 Based on illegal drug use.
Evaluation of Cloward and Ohlin:
Ignore crimes of the wealthy;
Too deterministic;
Over-predicts the extent of working-class crime;
Ignore the wider power structure;
Draw boundaries too sharply between the different types of subcultures;
Does not allow delinquents to be part of more than one subculture;
Assume that everyone starts off sharing the same mainstream success goal;
Miller argues that deviance arises out of an attempt to achieve own goals instead of
mainstream; and
Matza claims that most delinquents are not stongly committed to their subculture.
Provide an explanation for different types of working-class deviance in terms of
different subcultures; and
Merton’s ideas play an important part in left realist explanations of crime.
Recent strain theories:
They have argued that young people may pursue a variety of goals other than
money success. These include popularity with peers, autonomy from adults, or the
desire of some young males to be treated like ‘real men’. They argue that failure to
achieve these goals may result in delinquency. They also argue that middle-class
juveniles too may have problems achieving such goals, thus offering an explanation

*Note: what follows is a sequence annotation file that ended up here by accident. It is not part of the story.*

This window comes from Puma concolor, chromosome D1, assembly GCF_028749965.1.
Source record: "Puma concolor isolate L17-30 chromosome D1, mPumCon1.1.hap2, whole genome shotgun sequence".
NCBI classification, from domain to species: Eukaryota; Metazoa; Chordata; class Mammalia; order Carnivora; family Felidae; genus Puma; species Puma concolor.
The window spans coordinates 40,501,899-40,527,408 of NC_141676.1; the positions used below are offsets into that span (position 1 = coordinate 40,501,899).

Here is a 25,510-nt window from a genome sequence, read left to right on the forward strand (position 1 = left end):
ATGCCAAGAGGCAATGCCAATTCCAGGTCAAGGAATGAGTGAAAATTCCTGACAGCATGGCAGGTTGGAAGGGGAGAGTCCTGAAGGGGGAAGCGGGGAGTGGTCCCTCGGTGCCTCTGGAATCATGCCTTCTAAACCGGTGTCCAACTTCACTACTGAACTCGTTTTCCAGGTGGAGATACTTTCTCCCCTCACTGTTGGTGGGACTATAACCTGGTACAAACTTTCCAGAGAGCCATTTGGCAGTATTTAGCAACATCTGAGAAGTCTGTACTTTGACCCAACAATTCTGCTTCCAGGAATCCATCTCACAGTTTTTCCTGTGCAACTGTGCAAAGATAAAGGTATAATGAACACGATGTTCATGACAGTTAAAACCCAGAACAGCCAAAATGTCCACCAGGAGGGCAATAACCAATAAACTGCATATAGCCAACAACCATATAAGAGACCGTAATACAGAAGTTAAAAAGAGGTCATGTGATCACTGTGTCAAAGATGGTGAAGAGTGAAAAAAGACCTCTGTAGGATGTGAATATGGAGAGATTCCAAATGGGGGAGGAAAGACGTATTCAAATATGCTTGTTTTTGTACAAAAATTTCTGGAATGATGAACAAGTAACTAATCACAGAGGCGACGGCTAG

for middle-class delinquency.
Institutional anomie theory:
Messner and Rosenfeld’s (2201) theory focusses on the American Dream. They
argue that its obsession with individual money success and its ‘winner-takes-all’
mentality, exert ‘pressures towards crime by encouraging an anomic cultural
environment in which people are encouraged to adopt and ‘anything goes’ mentality’
in the pursuit of wealth. They conclude that in societies based on free-market
capitalism and lacking adequate welfare provision are inevitable.
Downes and Hanses (2006) offer evidence for this view. In a survey of crime rates
and welfare spending in 18 countries, they found societies that spent more on
welfare had lower rates of imprisonment. This backs up Messner and Rosenfeld’s
claim that societies that protect the poor from the worst excesses of the free market
have less crime.
Savelsberg (1995) applies strain theory to post-communist societies in Eastern
Europe, which saw a rapid rise in crime after the fall of communism in 1989. He
attributes the rise to communism’s collective values being replaced by new western
capitalist goals of individual ‘money success’.
Check your understanding: Examine the role of access to opportunitystructures in causing crime and
deviance (18 marks).

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Subcultural strain theories